Another one could be tearing. Tearing is hypothesized to be a handicap that might serve as a cue for common knowledge because the other individual can be absolutely certain that you’re crying. They can be absolutely certain that you know that they’re crying because it impairs your vision in a specific way. Some people have argued, Provine specifically, that tearing functions as a handicap to make it difficult for us to make attacks on other individuals and defend because of the blurred vision.  Also laughing. Laughing is an intuitively strange thing to make that response in response to sometimes seemingly innocuous comments, but that could also be a signal for common knowledge. Any of the motions could be insofar as the only requisite is that they are self-conscious and the other person knows that they are self-conscious. Things like crying, laughing, direct eye contact, blushing are good candidates for that.

That is the question. Those are the putative answers. I’m still trying to find more evidence for this commitment function of facial expression, and asking questions about why we express emotions on our face. It’s very satisfying, because sometimes you have questions, and then they never get answered. But here I feel as though we’re making some headway, which is extremely satisfying.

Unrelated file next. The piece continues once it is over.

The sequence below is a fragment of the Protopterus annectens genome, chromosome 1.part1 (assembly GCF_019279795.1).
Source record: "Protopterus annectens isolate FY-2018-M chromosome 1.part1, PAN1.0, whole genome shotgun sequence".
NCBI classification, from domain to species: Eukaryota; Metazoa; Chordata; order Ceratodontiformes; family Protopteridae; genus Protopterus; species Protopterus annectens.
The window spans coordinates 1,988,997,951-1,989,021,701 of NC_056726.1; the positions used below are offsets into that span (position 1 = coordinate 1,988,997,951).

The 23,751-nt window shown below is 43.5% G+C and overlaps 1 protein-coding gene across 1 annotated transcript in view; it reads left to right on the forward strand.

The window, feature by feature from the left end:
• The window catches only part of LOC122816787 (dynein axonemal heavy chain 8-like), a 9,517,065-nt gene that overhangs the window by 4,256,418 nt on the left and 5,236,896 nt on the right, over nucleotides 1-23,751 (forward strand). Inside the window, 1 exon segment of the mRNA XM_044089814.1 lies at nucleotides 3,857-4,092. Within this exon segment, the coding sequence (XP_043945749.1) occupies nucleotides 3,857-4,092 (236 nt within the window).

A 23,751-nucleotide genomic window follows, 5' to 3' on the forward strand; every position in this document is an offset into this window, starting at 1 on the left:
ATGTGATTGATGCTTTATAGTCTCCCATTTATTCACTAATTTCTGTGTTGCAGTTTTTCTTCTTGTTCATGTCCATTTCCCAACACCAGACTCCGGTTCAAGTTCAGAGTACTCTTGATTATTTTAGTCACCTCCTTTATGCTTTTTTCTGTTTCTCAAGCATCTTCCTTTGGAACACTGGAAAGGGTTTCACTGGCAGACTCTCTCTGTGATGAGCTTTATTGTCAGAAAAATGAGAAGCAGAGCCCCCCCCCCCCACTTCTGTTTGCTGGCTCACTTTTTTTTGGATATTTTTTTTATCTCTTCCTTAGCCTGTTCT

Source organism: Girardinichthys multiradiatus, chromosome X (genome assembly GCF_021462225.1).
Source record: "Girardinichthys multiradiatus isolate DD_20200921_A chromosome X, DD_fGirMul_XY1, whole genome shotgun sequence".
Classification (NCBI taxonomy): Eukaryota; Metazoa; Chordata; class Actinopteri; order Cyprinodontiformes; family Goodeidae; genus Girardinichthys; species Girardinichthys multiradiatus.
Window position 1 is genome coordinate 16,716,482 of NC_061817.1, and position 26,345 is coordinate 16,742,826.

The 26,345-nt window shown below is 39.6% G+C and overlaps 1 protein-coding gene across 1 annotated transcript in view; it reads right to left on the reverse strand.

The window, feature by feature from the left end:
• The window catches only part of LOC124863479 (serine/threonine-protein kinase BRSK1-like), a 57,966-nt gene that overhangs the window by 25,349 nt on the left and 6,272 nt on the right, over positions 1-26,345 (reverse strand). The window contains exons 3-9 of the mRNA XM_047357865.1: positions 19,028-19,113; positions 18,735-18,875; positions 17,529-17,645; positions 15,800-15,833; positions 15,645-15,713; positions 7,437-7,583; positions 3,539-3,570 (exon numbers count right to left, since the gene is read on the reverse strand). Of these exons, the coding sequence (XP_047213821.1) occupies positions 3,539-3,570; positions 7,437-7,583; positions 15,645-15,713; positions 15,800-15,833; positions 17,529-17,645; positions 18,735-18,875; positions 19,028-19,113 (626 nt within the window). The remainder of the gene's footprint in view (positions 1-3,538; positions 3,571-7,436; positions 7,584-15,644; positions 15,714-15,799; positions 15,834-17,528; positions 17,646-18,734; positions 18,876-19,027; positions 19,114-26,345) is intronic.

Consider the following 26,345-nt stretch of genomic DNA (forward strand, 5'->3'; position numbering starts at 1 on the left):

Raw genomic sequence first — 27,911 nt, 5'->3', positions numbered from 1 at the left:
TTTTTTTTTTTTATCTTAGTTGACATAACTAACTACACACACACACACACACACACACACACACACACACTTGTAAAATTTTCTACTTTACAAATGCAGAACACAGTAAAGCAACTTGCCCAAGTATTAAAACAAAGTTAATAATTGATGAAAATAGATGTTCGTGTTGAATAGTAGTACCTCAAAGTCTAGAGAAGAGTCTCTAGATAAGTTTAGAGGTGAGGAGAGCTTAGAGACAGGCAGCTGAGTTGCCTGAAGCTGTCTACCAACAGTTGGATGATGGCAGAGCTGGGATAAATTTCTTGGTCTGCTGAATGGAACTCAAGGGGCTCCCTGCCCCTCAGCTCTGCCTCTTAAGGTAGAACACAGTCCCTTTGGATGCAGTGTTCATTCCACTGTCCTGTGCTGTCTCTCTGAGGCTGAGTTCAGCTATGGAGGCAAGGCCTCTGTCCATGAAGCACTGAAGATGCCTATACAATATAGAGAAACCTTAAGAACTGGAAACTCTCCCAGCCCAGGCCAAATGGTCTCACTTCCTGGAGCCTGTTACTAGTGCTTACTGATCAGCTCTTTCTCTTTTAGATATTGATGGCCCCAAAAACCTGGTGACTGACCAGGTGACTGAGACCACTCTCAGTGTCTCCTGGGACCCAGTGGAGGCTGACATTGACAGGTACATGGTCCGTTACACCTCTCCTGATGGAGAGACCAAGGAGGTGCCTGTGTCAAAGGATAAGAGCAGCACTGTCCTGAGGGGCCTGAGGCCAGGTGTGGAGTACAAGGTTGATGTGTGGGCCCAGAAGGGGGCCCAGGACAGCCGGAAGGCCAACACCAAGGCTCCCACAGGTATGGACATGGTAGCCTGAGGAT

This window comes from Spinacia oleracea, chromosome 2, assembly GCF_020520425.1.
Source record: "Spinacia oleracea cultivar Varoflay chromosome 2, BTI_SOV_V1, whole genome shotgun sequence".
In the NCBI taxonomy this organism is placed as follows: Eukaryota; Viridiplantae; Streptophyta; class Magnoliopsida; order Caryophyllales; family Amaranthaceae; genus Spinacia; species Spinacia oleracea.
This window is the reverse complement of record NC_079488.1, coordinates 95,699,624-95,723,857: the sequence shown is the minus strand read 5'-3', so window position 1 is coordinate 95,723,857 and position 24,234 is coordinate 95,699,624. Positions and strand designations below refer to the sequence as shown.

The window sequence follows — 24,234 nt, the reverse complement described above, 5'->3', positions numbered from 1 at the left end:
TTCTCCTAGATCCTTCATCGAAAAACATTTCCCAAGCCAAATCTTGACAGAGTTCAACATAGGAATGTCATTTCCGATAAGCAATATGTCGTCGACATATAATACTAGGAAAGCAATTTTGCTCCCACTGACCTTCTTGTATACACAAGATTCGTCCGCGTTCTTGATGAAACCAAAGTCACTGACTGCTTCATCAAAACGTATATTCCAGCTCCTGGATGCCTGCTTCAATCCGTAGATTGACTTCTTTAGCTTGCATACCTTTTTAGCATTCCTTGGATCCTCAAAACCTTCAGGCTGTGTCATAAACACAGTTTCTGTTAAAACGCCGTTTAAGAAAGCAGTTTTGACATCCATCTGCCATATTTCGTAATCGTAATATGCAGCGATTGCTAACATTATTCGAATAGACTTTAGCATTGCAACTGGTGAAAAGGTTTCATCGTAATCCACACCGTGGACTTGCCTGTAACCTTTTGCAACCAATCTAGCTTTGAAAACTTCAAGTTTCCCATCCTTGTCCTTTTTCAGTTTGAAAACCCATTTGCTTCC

HUGO MERCIER:  This is fascinating work, but there is one thing on commitment and emotions that some people get slightly confused about. I’m not saying you’re doing this, but some people are. It's the idea that as soon as emotions are not under voluntary control, then that solves the evolutionary problem of how they can be stable. We know that’s not the case because, evolutionarily, the question that’s relevant is not whether they are under voluntary control or not but whether we could evolve in such a way that they could be expressed in different contexts. Once you have shown that someone who displays anger can reliably express this in behavior, you’re still only going to have half of the picture.

If you want to know how the communication of any given emotion remains stable, not in the sense of why people cannot take advantage of this in terms of controlling their own emotions, but why we didn’t evolve in such a way that we could take advantage of that. One of the solutions we put forward in the paper with Guillaume Dezecache and Thom Scott-Phillips is that the receivers of the emotion are vigilant towards the emotions that aren’t being displayed. If you think the source isn't as worthy, or the emotion doesn’t feel right in the context in which it is being expressed, you’re not going to respond to it in the way that the sender intends it to. I’m curious if you have done any experiments, or can you think of experiments in which someone displays an emotion and they don’t act in the way that is expected of them? Then the next time they display the emotion they’re not taken as seriously as they were, which would maintain the stability of the communication.